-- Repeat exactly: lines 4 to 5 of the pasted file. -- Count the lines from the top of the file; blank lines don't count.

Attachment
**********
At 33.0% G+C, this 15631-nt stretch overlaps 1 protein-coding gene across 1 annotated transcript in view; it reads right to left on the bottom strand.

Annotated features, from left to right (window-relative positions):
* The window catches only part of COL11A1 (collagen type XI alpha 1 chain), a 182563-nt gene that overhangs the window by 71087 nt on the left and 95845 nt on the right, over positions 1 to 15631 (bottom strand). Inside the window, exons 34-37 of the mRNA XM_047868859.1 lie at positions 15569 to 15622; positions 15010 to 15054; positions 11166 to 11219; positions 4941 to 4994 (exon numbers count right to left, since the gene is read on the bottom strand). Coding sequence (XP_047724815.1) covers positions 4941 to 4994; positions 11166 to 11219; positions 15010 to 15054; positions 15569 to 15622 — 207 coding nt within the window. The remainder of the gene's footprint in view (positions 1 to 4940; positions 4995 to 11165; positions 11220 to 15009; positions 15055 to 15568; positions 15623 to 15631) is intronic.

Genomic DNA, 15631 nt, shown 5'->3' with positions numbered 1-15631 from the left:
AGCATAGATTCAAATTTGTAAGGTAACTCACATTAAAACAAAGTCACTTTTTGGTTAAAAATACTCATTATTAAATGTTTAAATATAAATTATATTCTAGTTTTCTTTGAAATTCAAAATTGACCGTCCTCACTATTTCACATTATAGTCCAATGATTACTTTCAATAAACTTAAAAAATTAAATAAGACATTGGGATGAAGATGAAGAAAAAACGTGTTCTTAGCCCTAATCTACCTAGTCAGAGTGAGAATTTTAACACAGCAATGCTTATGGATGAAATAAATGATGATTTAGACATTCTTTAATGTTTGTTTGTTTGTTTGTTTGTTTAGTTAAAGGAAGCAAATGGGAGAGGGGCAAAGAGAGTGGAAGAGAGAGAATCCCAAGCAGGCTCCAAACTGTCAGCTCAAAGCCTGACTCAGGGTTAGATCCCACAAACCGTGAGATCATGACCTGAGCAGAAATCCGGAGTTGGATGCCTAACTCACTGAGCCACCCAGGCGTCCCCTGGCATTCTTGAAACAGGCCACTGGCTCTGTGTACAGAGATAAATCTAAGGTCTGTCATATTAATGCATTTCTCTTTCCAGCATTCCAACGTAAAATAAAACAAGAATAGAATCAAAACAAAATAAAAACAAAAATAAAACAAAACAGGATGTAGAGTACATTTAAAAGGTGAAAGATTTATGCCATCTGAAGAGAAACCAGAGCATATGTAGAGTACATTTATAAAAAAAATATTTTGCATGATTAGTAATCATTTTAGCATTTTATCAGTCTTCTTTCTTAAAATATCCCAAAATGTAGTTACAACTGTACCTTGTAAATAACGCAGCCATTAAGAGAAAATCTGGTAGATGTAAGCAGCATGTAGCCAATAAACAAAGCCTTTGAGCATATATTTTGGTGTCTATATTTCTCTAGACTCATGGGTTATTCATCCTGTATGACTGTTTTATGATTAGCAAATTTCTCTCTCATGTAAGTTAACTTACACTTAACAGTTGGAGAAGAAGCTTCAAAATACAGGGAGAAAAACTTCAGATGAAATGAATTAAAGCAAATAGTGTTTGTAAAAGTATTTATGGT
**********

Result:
Genomic DNA, 15631 nt, shown 5'->3' with positions numbered 1-15631 from the left:
AGCATAGATTCAAATTTGTAAGGTAACTCACATTAAAACAAAGTCACTTTTTGGTTAAAAATACTCATTATTAAATGTTTAAATATAAATTATATTCTAGTTTTCTTTGAAATTCAAAATTGACCGTCCTCACTATTTCACATTATAGTCCAATGATTACTTTCAATAAACTTAAAAAATTAAATAAGACATTGGGATGAAGATGAAGAAAAAACGTGTTCTTAGCCCTAATCTACCTAGTCAGAGTGAGAATTTTAACACAGCAATGCTTATGGATGAAATAAATGATGATTTAGACATTCTTTAATGTTTGTTTGTTTGTTTGTTTGTTTAGTTAAAGGAAGCAAATGGGAGAGGGGCAAAGAGAGTGGAAGAGAGAGAATCCCAAGCAGGCTCCAAACTGTCAGCTCAAAGCCTGACTCAGGGTTAGATCCCACAAACCGTGAGATCATGACCTGAGCAGAAATCCGGAGTTGGATGCCTAACTCACTGAGCCACCCAGGCGTCCCCTGGCATTCTTGAAACAGGCCACTGGCTCTGTGTACAGAGATAAATCTAAGGTCTGTCATATTAATGCATTTCTCTTTCCAGCATTCCAACGTAAAATAAAACAAGAATAGAATCAAAACAAAATAAAAACAAAAATAAAACAAAACAGGATGTAGAGTACATTTAAAAGGTGAAAGATTTATGCCATCTGAAGAGAAACCAGAGCATATGTAGAGTACATTTATAAAAAAAATATTTTGCATGATTAGTAATCATTTTAGCATTTTATCAGTCTTCTTTCTTAAAATATCCCAAAATGTAGTTACAACTGTACCTTGTAAATAACGCAGCCATTAAGAGAAAATCTGGTAGATGTAAGCAGCATGTAGCCAATAAACAAAGCCTTTGAGCATATATTTTGGTGTCTATATTTCTCTAGACTCATGGGTTATTCATCCTGTATGACTGTTTTATGATTAGCAAATTTCTCTCTCATGTAAGTTAACTTACACTTAACAGTTGGAGAAGAAGCTTCAAAATACAGGGAGAAAAACTTCAGATGAAATGAATTAAAGCAAATAGTGTTTGTAAAAGTATTTATGGT